Lost Boy

lost boy narrow

by Gareth Brandt

There I was, a veteran youth pastor sitting at a youth workers’ retreat, listening to the speaker talk about how to understand and counsel youth who had been victims of sexual abuse. Then something began to awaken inside me. I awoke to the nightmarish reality that I was the abused kid he was talking about.

That retreat is now more than two decades in the past, but it was the beginning of a long and difficult journey of healing from childhood sexual abuse that has become a significant part of my personal spiritual formation and my ministry to youth and young adults.

When I was a boy, there was a young man in our community who taught me all I ever knew about sports and how to play them. Unfortunately, this relationship was blemished by sleepovers at his house, where I was raped and sexually abused. Because I idolized him, I did not question him on anything. There was no language of sexual abuse in my world at the time it happened to me. There was no way for me to cry out to someone for help or to say, “This hurts, this is wrong, don’t do this to me.” Therefore, the pain went down deep inside for many years and got lost in the cobwebs of my memory until adulthood.

Kids who are abused sexually or otherwise have lost their childhood innocence. They have been robbed of it and are left with a bag of scars and memories they are unable to deal with. There are numerous self-protective defense mechanisms that victims use in order to survive the trauma of abuse. An abused child is not able to fully experience the emotions of pain, fear, or rage that are associated with abuse. If they were to do so, they would go crazy. As a consequence, the terrible memories and accompanying emotions are often blocked or repressed involuntarily until adulthood. Denial or rationalization of the experiences will often accompany this repression: “It happened so long ago,” “Worse things have happened to others,” “Maybe it was all just a bad dream,” “He really didn’t mean anything by it.” These were phrases that I used for years.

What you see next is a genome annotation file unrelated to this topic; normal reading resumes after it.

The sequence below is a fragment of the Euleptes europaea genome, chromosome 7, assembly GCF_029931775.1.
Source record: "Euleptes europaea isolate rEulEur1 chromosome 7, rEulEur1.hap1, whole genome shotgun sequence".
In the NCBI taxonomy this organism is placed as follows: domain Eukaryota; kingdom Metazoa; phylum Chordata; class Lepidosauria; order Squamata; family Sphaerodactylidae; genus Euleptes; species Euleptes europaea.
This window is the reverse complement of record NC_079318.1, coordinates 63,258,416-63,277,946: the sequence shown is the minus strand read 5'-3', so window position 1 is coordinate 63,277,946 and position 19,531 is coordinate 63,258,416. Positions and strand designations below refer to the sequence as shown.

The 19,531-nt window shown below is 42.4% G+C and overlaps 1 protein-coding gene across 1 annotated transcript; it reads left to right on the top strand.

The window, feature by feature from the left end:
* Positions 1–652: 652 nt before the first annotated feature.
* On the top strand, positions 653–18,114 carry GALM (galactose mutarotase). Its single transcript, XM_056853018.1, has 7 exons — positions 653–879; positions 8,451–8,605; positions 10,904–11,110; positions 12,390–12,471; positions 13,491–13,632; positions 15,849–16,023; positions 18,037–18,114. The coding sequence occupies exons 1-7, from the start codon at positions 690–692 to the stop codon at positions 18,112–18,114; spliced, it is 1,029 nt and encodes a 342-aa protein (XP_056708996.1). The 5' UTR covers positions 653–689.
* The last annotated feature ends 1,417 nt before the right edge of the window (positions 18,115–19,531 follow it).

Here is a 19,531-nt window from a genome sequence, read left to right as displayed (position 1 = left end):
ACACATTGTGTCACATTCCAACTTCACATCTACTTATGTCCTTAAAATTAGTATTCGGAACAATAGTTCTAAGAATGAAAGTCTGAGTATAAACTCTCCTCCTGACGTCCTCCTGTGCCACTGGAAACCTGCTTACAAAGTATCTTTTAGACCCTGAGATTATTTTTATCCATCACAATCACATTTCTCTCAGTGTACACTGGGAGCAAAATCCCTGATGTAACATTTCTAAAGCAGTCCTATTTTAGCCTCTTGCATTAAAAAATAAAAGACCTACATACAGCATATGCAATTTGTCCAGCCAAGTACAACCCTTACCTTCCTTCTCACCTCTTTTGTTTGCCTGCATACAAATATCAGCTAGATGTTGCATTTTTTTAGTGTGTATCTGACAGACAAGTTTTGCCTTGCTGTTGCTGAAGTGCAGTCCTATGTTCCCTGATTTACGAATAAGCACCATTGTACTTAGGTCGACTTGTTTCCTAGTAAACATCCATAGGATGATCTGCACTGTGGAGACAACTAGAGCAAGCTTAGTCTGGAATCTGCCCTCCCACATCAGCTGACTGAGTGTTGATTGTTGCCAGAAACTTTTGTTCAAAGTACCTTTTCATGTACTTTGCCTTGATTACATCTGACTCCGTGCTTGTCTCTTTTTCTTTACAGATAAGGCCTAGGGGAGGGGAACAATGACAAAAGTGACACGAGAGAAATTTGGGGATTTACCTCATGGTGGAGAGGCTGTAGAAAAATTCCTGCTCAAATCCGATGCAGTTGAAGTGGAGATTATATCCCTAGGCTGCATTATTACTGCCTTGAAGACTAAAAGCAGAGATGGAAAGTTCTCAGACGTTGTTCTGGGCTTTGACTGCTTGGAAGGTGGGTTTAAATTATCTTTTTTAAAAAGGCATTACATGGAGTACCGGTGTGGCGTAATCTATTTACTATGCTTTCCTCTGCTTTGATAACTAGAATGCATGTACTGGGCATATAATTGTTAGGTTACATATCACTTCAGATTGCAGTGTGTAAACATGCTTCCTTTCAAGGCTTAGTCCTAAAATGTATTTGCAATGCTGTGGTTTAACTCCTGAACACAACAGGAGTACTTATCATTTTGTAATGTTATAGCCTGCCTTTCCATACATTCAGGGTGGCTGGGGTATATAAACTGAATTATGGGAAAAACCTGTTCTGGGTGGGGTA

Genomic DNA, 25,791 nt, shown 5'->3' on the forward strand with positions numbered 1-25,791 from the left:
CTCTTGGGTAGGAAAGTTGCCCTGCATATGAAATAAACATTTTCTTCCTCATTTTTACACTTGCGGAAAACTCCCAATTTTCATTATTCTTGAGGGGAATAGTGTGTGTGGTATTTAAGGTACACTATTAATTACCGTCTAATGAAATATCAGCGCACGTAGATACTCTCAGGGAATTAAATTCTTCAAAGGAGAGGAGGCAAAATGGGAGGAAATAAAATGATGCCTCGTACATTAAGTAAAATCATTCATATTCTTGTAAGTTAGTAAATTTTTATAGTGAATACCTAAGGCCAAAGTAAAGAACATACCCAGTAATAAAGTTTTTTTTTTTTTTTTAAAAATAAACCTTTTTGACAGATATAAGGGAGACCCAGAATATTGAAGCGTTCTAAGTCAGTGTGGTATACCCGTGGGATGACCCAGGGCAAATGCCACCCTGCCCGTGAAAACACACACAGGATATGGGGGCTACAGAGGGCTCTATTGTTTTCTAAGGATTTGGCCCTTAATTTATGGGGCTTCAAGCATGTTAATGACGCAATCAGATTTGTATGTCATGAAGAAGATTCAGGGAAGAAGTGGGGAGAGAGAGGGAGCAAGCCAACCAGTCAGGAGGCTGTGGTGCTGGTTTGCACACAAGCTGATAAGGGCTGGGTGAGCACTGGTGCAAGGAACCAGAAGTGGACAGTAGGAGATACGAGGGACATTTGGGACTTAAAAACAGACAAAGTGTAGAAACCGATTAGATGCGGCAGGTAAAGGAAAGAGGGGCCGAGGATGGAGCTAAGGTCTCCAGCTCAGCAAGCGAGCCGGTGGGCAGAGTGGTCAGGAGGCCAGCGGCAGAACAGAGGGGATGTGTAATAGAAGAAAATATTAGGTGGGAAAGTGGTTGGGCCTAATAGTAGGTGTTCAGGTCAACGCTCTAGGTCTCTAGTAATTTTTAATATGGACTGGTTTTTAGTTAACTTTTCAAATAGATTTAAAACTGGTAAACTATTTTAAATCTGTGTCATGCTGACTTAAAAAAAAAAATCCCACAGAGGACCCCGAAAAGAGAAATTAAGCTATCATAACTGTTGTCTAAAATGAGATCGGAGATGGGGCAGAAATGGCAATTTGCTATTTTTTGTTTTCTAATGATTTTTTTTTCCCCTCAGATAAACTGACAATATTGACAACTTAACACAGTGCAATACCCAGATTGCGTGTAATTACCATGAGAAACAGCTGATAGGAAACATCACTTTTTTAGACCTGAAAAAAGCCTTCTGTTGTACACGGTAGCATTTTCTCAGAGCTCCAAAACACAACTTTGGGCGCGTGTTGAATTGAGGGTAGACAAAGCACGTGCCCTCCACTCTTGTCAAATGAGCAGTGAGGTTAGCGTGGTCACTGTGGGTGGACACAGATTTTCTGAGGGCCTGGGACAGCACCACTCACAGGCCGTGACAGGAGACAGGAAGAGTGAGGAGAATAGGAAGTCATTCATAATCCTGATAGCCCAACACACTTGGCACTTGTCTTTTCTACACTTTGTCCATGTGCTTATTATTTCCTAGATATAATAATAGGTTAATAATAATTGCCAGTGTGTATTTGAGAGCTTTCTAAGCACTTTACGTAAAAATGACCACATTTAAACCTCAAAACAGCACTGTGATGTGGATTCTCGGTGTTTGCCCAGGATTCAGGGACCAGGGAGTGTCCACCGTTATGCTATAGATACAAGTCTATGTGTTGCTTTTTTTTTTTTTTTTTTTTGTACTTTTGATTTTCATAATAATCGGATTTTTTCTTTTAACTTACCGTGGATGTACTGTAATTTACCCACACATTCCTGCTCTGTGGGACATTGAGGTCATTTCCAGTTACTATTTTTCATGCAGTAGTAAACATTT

Survivors of childhood abuse sometimes become excellent people-helpers themselves. In a strange sort of way, helping other people to deal with their pain becomes a way to avoid facing one’s own. That was who I was: I became a caring and outgoing youth pastor. However, at that retreat I began to realize that I was, in fact, the abused kid with low self-esteem who needed the ministry of healing.

A few years after the retreat, I went to a spiritual director to get help for the spiritual stream that had run dry within me. I was expecting some accountability for my spiritual disciplines or some advice on how to pray better. Instead, I was led to the mirror of my soul to look at myself and the wounds of my past.

My spiritual director was a retired woman who had gone through her own pain as a child, a wife, and as a single mother. Now, she was in a place of deep strength and could offer grace and healing to me. The Spirit was the surgeon and she became the midwife to the new man who was being born. Her calm words and strong hands steadied me in my faltering journey toward healing. She was literally there for me as a counselor and guide.